|Size:||5.25 in x 8.0 in|
|Published:||February 28, 2019|
If marriage shows us the shape of the gospel, singleness shows us its sufficiency.
Much of what we commonly assume about singleness—that it is primarily about the absence of good things like intimacy, family, or meaningful ministry—is either flat-out untrue or, at the very least, shouldn’t be true. To be single, we often think, is to be alone and spiritually hindered.
But the Bible paints a very different picture of singleness: it is a positive gift and blessing from God. This book seeks to help Christians—married and unmarried alike—value singleness as a gift from God so that we can all encourage singles to take hold of the unique opportunities their singleness affords and see their role in the flourishing of the church as a whole.
Table of Contents
- Singleness Is Too Hard
- Singleness Requires a Special Calling
- Singleness Means No Intimacy
- Singleness Means No Family
- Singleness Hinders Ministry
- Singleness Wastes Your Sexuality
- Singleness Is Easy
Appendix: Four Ways to Avoid Sexual Sin
“Sam Allberry flushes out the several hidden, barely conscious assumptions about singleness and celibacy that control our attitudes toward single living. Once he makes these assumptions visible, he uses the Bible to dismantle them and show us a better way. It would be a great mistake, however, if we were to think this is a book only for singles. If Sam is right—and he is—the entire church must understand the biblical teaching on this subject. The local congregation must be not merely a loose network of families but a close-knit family itself, consisting of both married couples and singles, all living together as brothers and sisters. This volume will show us how to do that.”
Timothy Keller, Founding Pastor, Redeemer Presbyterian Church, New York City; Chairman and Cofounder, Redeemer City to City
“7 Myths about Singleness offers a refreshing, biblical perspective on an oft-neglected topic. Allberry writes to remove the stigma from the idea of singleness and to help Christians think biblically about the callings of singles within the body of Christ. This timely resource will benefit the church for years to come.”
Russell Moore, President, The Ethics & Religious Liberty Commission of the Southern Baptist Convention
“7 Myths about Singleness makes the glory of Jesus, a single man, more obvious in ways helpful to us all. Sam Allberry opens our eyes to how we can better understand ourselves and one another, how we can better steward our married or single lives, and especially how we can stop chasing the myths that break our hearts. He does this by showing us more of Jesus where it can be hard to find him—in the real lives we are living right now. So this married man was turning these pages thinking, ‘I need this. I am helped by this!’ I think you too will be helped.”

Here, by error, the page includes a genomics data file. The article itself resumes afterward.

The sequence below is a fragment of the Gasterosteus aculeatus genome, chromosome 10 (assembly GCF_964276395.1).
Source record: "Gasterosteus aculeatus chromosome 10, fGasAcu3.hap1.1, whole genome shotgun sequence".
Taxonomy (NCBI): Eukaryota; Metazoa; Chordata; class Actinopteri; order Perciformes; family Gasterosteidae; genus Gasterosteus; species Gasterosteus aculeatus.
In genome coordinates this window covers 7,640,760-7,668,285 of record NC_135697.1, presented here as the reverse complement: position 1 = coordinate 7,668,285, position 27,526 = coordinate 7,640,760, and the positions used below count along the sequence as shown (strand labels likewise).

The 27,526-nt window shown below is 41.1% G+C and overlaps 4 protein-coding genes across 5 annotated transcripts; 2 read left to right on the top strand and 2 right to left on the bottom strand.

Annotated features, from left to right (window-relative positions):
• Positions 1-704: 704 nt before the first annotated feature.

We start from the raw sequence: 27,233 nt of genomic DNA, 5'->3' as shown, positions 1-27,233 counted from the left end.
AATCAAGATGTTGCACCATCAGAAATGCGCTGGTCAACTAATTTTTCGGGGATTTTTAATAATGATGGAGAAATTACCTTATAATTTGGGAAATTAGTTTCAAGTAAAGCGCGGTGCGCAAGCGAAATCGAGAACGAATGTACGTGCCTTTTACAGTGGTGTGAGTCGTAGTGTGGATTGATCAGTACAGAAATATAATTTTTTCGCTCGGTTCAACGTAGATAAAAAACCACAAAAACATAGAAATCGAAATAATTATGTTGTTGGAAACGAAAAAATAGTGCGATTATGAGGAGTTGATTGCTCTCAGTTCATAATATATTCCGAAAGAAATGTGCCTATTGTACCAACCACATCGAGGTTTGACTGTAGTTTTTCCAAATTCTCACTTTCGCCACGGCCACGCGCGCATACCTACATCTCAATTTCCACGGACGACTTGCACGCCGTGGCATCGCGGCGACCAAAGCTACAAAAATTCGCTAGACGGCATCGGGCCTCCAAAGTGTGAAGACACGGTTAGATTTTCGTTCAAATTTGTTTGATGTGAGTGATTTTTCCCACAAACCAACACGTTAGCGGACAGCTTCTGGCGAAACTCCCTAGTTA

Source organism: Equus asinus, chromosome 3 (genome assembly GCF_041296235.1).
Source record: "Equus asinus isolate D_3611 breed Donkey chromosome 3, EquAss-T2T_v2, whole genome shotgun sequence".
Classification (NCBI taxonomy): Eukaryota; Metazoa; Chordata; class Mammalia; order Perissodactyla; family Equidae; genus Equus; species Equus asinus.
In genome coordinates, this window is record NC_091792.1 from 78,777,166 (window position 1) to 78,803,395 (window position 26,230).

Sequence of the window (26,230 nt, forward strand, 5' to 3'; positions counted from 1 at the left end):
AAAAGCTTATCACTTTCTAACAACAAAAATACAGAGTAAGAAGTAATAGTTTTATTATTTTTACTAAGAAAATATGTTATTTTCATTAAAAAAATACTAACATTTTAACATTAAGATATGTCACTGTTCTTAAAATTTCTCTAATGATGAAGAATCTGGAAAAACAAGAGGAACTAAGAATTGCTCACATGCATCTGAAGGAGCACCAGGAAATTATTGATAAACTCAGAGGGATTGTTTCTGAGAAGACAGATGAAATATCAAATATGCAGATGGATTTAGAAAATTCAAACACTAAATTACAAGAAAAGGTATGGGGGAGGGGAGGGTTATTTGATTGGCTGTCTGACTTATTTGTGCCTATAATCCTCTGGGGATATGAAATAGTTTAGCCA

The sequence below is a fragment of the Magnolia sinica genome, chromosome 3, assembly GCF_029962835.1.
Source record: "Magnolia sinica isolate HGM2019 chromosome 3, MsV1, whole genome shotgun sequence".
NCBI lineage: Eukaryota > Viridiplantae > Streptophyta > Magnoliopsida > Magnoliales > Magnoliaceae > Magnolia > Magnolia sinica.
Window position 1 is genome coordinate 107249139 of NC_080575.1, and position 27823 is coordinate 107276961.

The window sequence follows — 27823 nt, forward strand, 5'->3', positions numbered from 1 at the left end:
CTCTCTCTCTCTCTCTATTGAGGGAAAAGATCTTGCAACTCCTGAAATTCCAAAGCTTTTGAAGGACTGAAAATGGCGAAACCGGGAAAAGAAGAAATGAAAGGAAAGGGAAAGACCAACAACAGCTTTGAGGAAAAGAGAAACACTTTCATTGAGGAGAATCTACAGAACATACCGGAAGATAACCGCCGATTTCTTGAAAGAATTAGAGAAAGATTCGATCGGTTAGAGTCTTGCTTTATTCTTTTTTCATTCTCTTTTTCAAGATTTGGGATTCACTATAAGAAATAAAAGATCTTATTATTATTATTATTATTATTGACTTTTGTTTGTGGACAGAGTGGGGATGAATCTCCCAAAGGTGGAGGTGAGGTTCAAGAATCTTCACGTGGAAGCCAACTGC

Ray Ortlund, Pastor to Pastors, Immanuel Church, Nashville, Tennessee
“Far too often, the church regards single Christians as people who need to be fixed or fixed up. Sam Allberry provides a pastoral guide to correct this and help the church live like the family of God. I am grateful to God for Sam Allberry and for this new book!”
Rosaria Butterfield, Former Professor of English, Syracuse University; author, The Gospel Comes with a House Key
“Sam Allberry, in true form, doesn’t waste a single word in 7 Myths about Singleness. His tone, structure, humor, and biblical undergirding make this book one of the best on the subject in recent years. Not only has Alberry thought hard about the subject of singleness; he has lived it and continues to glorify Christ in it. Too often, books on singleness still make marriage—or at least becoming marriageable—the point. There is none of that in here. Instead he dissembles the lies in which the unmarried can find themselves trapped, showing the abundant life Christ offers to every single person. People often ask me for the best book on singleness, and I'm grateful to have finally found one.”
Lore Ferguson Wilbert, author, Handle with Care: Why Jesus Came to Touch and How We Should Too